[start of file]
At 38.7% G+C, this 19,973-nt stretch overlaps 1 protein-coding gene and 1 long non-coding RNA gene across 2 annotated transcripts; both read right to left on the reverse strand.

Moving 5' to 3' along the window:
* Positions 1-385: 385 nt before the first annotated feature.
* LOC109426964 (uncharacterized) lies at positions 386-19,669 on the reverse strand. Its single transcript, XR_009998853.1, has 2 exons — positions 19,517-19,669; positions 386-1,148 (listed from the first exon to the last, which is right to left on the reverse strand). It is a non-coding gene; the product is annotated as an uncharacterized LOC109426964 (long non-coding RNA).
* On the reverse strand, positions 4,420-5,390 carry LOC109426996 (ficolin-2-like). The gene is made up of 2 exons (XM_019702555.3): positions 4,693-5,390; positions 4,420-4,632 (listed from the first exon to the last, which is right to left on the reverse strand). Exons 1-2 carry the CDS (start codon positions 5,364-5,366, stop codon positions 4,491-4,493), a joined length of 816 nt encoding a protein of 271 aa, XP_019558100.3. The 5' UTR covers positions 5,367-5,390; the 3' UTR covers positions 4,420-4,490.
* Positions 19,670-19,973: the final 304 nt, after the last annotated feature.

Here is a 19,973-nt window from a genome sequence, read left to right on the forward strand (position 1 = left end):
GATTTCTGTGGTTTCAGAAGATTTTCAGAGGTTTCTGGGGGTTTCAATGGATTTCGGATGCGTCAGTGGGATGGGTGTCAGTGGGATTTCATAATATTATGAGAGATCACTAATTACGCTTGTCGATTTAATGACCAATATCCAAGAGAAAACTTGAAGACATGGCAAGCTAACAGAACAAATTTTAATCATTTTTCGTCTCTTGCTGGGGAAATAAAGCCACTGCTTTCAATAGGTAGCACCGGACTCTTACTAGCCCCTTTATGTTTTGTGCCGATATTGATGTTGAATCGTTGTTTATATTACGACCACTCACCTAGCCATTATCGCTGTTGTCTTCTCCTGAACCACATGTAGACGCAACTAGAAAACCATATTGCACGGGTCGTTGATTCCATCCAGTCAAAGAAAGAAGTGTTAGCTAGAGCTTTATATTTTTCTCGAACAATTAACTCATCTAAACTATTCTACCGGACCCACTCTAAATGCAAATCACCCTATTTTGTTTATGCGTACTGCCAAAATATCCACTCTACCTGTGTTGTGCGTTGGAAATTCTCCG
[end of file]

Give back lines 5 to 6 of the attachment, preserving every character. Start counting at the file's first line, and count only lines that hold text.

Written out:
* On the reverse strand, positions 4,420-5,390 carry LOC109426996 (ficolin-2-like). The gene is made up of 2 exons (XM_019702555.3): positions 4,693-5,390; positions 4,420-4,632 (listed from the first exon to the last, which is right to left on the reverse strand). Exons 1-2 carry the CDS (start codon positions 5,364-5,366, stop codon positions 4,491-4,493), a joined length of 816 nt encoding a protein of 271 aa, XP_019558100.3. The 5' UTR covers positions 5,367-5,390; the 3' UTR covers positions 4,420-4,490.
* Positions 19,670-19,973: the final 304 nt, after the last annotated feature.